Several studies have shown that anxiety can be reduced through sport and meditation. This is beneficial for young adults who have anxiety disorders . In 2017, university researchers experimented on young adults. The purpose of the experiment was to find what would help young adults cope with their anxiety. In this experiment, the young adults were split into 5 groups brisk walking, meditation, walking meditation, meditation then walking and sitting. The researchers discovered one common factor in reducing anxiety, which was the practice of meditation. 3 out of 5 groups that practiced meditation had the same amount of anxiety reduction. However, the two groups that did not make any changes is brisk walking and sitting. Therefore regular meditation, walking meditation, meditation, and also walking all have the same effects on anxiety.
In conclusion, walking meditation reflects two important principles in the philosophy of positive thinking: what you focus on expands and gratitude. The two principles I’ve described serve the most important purpose in meditation which is peace of mind.
- Jin, Putai (1992-05-01). “Efficacy of Tai Chi, brisk walking, meditation, and reading in reducing mental and emotional stress”. Journal of Psychosomatic Research. 36 (4): 361–370. doi:10.1016/0022-3999(92)90072-A. ISSN 0022-3999. PMID 1593511.
- Prakhinkit, Susaree; Suppapitiporn, Siriluck; Tanaka, Hirofumi; Suksom, Daroonwan (May 2014). “Effects of Buddhism Walking Meditation on Depression, Functional Fitness, and Endothelium-Dependent Vasodilation in Depressed Elderly”. The Journal of Alternative and Complementary Medicine. 20 (5): 411–416. doi:10.1089/acm.2013.0205. ISSN 1075-5535. PMID 24372522.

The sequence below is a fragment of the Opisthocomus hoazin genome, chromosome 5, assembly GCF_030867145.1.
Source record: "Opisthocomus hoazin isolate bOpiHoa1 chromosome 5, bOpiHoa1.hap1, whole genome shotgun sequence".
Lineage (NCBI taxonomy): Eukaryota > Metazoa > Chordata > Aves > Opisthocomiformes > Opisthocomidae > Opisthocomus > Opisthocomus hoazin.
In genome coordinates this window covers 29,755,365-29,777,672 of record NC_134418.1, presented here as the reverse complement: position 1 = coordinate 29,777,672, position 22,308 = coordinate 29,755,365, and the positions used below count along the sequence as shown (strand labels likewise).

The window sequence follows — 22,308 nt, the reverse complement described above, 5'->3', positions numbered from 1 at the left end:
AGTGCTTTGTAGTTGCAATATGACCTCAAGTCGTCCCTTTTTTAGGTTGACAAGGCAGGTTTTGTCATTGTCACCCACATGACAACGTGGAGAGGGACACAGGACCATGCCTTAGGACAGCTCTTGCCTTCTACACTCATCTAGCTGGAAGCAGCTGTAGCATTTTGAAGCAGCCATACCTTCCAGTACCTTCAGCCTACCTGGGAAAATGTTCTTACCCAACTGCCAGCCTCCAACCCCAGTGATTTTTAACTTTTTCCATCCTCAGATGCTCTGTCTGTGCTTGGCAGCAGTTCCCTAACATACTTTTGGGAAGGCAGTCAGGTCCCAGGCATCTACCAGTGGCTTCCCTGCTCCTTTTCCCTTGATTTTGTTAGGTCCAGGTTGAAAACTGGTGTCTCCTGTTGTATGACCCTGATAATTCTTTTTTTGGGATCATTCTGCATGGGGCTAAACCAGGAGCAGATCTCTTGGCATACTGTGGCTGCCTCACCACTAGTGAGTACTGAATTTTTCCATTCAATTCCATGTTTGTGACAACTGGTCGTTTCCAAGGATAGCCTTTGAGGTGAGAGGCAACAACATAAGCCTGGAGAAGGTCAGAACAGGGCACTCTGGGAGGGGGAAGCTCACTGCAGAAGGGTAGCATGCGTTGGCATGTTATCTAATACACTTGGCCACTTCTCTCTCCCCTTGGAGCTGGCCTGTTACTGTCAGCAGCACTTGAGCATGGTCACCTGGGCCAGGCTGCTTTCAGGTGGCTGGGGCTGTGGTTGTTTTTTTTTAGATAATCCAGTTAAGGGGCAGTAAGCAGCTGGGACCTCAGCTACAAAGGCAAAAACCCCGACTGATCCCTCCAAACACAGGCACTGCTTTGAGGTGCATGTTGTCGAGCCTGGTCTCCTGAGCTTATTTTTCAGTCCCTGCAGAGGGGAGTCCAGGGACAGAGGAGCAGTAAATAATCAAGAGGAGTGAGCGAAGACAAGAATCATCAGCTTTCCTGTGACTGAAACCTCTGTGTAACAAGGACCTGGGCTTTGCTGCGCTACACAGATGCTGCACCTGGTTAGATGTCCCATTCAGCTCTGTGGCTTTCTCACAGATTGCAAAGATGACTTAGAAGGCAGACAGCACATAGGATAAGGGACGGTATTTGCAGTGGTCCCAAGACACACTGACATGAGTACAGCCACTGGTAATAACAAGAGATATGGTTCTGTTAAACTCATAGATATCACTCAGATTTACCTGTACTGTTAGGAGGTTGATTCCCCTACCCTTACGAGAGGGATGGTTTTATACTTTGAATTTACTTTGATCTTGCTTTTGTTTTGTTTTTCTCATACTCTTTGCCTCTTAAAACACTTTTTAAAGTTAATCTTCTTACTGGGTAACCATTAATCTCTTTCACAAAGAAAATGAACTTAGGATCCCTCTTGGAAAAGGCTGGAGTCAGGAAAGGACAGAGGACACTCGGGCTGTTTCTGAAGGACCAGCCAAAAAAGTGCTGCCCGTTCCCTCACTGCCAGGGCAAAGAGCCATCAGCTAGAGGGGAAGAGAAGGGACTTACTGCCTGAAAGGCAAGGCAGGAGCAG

- Jin, Putai (May 1992). “Efficacy of Tai Chi, brisk walking, meditation, and reading in reducing mental and emotional stress”. Journal of Psychosomatic Research. 36 (4): 361–370. doi:10.1016/0022-3999(92)90072-a. ISSN 0022-3999. PMID 1593511.
- Chatutain, Apsornsawan; Pattana, Jindarut; Parinsarum, Tunyakarn; Lapanantasin, Saitida (July 2019). “Walking meditation promotes ankle proprioception and balance performance among elderly women”. Journal of Bodywork and Movement Therapies. 23 (3): 652–657. doi:10.1016/j.jbmt.2018.09.152. PMID 31563384.
- Edwards, Meghan K.; Rosenbaum, Simon; Loprinzi, Paul D. (2018). “Differential Experimental Effects of a Short Bout of Walking, Meditation, or Combination of Walking and Meditation on State Anxiety Among Young Adults”. American Journal of Health Promotion. 32 (4): 949–958. doi:10.1177/0890117117744913.